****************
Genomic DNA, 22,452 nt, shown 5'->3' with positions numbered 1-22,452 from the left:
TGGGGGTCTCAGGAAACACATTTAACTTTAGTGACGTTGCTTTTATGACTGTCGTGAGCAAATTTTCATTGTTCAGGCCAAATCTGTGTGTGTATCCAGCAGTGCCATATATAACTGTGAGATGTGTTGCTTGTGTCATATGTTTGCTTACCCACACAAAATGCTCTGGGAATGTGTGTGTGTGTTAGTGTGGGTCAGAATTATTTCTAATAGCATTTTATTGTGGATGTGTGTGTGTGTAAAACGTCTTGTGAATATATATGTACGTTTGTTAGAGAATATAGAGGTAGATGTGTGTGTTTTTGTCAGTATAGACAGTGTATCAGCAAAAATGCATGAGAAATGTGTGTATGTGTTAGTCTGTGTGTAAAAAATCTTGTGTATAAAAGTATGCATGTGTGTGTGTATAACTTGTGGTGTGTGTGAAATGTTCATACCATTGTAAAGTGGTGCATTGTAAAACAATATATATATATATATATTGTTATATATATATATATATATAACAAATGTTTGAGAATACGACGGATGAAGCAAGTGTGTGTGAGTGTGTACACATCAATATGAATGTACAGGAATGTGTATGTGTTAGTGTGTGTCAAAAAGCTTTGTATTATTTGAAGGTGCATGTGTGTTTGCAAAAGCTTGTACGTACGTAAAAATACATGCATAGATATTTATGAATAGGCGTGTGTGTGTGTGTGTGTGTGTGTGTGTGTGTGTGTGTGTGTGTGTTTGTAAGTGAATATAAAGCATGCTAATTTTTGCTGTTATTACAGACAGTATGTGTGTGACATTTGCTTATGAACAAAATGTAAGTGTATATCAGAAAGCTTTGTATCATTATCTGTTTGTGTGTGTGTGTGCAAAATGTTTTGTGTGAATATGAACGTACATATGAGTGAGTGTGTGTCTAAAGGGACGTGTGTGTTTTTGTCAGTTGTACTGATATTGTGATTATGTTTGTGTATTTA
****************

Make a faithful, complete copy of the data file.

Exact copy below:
Genomic DNA, 22,452 nt, shown 5'->3' with positions numbered 1-22,452 from the left:
TGGGGGTCTCAGGAAACACATTTAACTTTAGTGACGTTGCTTTTATGACTGTCGTGAGCAAATTTTCATTGTTCAGGCCAAATCTGTGTGTGTATCCAGCAGTGCCATATATAACTGTGAGATGTGTTGCTTGTGTCATATGTTTGCTTACCCACACAAAATGCTCTGGGAATGTGTGTGTGTGTTAGTGTGGGTCAGAATTATTTCTAATAGCATTTTATTGTGGATGTGTGTGTGTGTAAAACGTCTTGTGAATATATATGTACGTTTGTTAGAGAATATAGAGGTAGATGTGTGTGTTTTTGTCAGTATAGACAGTGTATCAGCAAAAATGCATGAGAAATGTGTGTATGTGTTAGTCTGTGTGTAAAAAATCTTGTGTATAAAAGTATGCATGTGTGTGTGTATAACTTGTGGTGTGTGTGAAATGTTCATACCATTGTAAAGTGGTGCATTGTAAAACAATATATATATATATATATTGTTATATATATATATATATATAACAAATGTTTGAGAATACGACGGATGAAGCAAGTGTGTGTGAGTGTGTACACATCAATATGAATGTACAGGAATGTGTATGTGTTAGTGTGTGTCAAAAAGCTTTGTATTATTTGAAGGTGCATGTGTGTTTGCAAAAGCTTGTACGTACGTAAAAATACATGCATAGATATTTATGAATAGGCGTGTGTGTGTGTGTGTGTGTGTGTGTGTGTGTGTGTGTGTGTGTGTTTGTAAGTGAATATAAAGCATGCTAATTTTTGCTGTTATTACAGACAGTATGTGTGTGACATTTGCTTATGAACAAAATGTAAGTGTATATCAGAAAGCTTTGTATCATTATCTGTTTGTGTGTGTGTGTGCAAAATGTTTTGTGTGAATATGAACGTACATATGAGTGAGTGTGTGTCTAAAGGGACGTGTGTGTTTTTGTCAGTTGTACTGATATTGTGATTATGTTTGTGTATTTA